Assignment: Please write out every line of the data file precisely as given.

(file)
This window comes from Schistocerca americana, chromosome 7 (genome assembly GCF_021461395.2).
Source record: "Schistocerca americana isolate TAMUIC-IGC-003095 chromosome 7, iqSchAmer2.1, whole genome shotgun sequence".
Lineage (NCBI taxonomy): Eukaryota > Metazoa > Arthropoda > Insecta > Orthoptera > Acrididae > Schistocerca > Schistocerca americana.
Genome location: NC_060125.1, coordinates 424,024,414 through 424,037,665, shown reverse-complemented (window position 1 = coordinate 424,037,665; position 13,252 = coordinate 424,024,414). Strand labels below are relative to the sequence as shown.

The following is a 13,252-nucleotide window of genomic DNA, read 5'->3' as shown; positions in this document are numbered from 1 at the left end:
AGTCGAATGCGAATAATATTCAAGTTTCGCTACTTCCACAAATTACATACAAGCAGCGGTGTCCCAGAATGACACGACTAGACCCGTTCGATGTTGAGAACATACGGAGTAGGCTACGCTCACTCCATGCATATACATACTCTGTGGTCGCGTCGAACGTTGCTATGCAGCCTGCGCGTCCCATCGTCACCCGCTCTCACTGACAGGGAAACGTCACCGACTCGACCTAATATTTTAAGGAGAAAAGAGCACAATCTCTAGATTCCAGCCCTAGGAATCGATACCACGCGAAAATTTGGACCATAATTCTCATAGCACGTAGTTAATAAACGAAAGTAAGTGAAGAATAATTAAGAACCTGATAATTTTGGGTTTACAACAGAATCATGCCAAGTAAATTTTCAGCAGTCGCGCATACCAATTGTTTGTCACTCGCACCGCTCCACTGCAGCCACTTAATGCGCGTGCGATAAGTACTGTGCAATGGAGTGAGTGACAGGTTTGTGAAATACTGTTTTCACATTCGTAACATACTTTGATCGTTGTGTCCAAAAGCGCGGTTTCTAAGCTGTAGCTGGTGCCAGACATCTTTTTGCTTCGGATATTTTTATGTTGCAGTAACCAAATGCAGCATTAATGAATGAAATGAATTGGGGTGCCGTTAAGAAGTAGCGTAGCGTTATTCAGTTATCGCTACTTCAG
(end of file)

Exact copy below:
This window comes from Schistocerca americana, chromosome 7 (genome assembly GCF_021461395.2).
Source record: "Schistocerca americana isolate TAMUIC-IGC-003095 chromosome 7, iqSchAmer2.1, whole genome shotgun sequence".
Lineage (NCBI taxonomy): Eukaryota > Metazoa > Arthropoda > Insecta > Orthoptera > Acrididae > Schistocerca > Schistocerca americana.
Genome location: NC_060125.1, coordinates 424,024,414 through 424,037,665, shown reverse-complemented (window position 1 = coordinate 424,037,665; position 13,252 = coordinate 424,024,414). Strand labels below are relative to the sequence as shown.

The following is a 13,252-nucleotide window of genomic DNA, read 5'->3' as shown; positions in this document are numbered from 1 at the left end:
AGTCGAATGCGAATAATATTCAAGTTTCGCTACTTCCACAAATTACATACAAGCAGCGGTGTCCCAGAATGACACGACTAGACCCGTTCGATGTTGAGAACATACGGAGTAGGCTACGCTCACTCCATGCATATACATACTCTGTGGTCGCGTCGAACGTTGCTATGCAGCCTGCGCGTCCCATCGTCACCCGCTCTCACTGACAGGGAAACGTCACCGACTCGACCTAATATTTTAAGGAGAAAAGAGCACAATCTCTAGATTCCAGCCCTAGGAATCGATACCACGCGAAAATTTGGACCATAATTCTCATAGCACGTAGTTAATAAACGAAAGTAAGTGAAGAATAATTAAGAACCTGATAATTTTGGGTTTACAACAGAATCATGCCAAGTAAATTTTCAGCAGTCGCGCATACCAATTGTTTGTCACTCGCACCGCTCCACTGCAGCCACTTAATGCGCGTGCGATAAGTACTGTGCAATGGAGTGAGTGACAGGTTTGTGAAATACTGTTTTCACATTCGTAACATACTTTGATCGTTGTGTCCAAAAGCGCGGTTTCTAAGCTGTAGCTGGTGCCAGACATCTTTTTGCTTCGGATATTTTTATGTTGCAGTAACCAAATGCAGCATTAATGAATGAAATGAATTGGGGTGCCGTTAAGAAGTAGCGTAGCGTTATTCAGTTATCGCTACTTCAG